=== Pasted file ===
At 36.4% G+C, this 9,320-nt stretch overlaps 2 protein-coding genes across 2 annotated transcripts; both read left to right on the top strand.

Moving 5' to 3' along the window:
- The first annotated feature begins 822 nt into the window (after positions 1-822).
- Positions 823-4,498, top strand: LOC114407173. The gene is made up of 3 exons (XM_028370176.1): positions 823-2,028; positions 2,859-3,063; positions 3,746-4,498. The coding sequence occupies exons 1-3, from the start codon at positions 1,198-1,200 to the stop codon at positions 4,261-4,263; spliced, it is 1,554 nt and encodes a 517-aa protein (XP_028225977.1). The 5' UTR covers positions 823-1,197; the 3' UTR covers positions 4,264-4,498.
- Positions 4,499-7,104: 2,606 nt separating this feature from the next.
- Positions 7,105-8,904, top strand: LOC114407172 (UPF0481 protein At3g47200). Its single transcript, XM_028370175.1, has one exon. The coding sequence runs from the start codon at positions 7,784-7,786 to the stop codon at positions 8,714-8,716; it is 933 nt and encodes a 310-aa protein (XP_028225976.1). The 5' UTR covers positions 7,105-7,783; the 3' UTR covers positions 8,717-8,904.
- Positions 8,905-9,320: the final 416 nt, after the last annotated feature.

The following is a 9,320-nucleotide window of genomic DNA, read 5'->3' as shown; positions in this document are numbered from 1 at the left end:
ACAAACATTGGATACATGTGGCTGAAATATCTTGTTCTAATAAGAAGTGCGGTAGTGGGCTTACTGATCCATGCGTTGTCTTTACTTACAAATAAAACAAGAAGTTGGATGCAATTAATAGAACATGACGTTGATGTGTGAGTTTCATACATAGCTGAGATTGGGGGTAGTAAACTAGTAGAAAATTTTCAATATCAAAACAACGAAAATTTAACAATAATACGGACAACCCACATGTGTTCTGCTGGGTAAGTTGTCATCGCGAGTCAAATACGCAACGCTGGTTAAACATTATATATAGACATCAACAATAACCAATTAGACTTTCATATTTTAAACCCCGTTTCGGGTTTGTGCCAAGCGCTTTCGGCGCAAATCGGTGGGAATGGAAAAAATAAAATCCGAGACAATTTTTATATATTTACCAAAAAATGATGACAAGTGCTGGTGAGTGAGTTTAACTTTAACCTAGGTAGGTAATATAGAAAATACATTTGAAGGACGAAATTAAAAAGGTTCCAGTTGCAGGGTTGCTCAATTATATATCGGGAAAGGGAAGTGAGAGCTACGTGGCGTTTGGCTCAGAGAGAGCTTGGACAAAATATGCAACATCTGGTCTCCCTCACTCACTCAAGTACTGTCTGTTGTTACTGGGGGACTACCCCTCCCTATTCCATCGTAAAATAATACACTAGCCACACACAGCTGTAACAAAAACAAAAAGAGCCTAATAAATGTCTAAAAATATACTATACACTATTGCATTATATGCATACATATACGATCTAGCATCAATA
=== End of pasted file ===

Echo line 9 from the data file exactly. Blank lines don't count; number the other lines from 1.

ACAAACATTGGATACATGTGGCTGAAATATCTTGTTCTAATAAGAAGTGCGGTAGTGGGCTTACTGATCCATGCGTTGTCTTTACTTACAAATAAAACAAGAAGTTGGATGCAATTAATAGAACATGACGTTGATGTGTGAGTTTCATACATAGCTGAGATTGGGGGTAGTAAACTAGTAGAAAATTTTCAATATCAAAACAACGAAAATTTAACAATAATACGGACAACCCACATGTGTTCTGCTGGGTAAGTTGTCATCGCGAGTCAAATACGCAACGCTGGTTAAACATTATATATAGACATCAACAATAACCAATTAGACTTTCATATTTTAAACCCCGTTTCGGGTTTGTGCCAAGCGCTTTCGGCGCAAATCGGTGGGAATGGAAAAAATAAAATCCGAGACAATTTTTATATATTTACCAAAAAATGATGACAAGTGCTGGTGAGTGAGTTTAACTTTAACCTAGGTAGGTAATATAGAAAATACATTTGAAGGACGAAATTAAAAAGGTTCCAGTTGCAGGGTTGCTCAATTATATATCGGGAAAGGGAAGTGAGAGCTACGTGGCGTTTGGCTCAGAGAGAGCTTGGACAAAATATGCAACATCTGGTCTCCCTCACTCACTCAAGTACTGTCTGTTGTTACTGGGGGACTACCCCTCCCTATTCCATCGTAAAATAATACACTAGCCACACACAGCTGTAACAAAAACAAAAAGAGCCTAATAAATGTCTAAAAATATACTATACACTATTGCATTATATGCATACATATACGATCTAGCATCAATA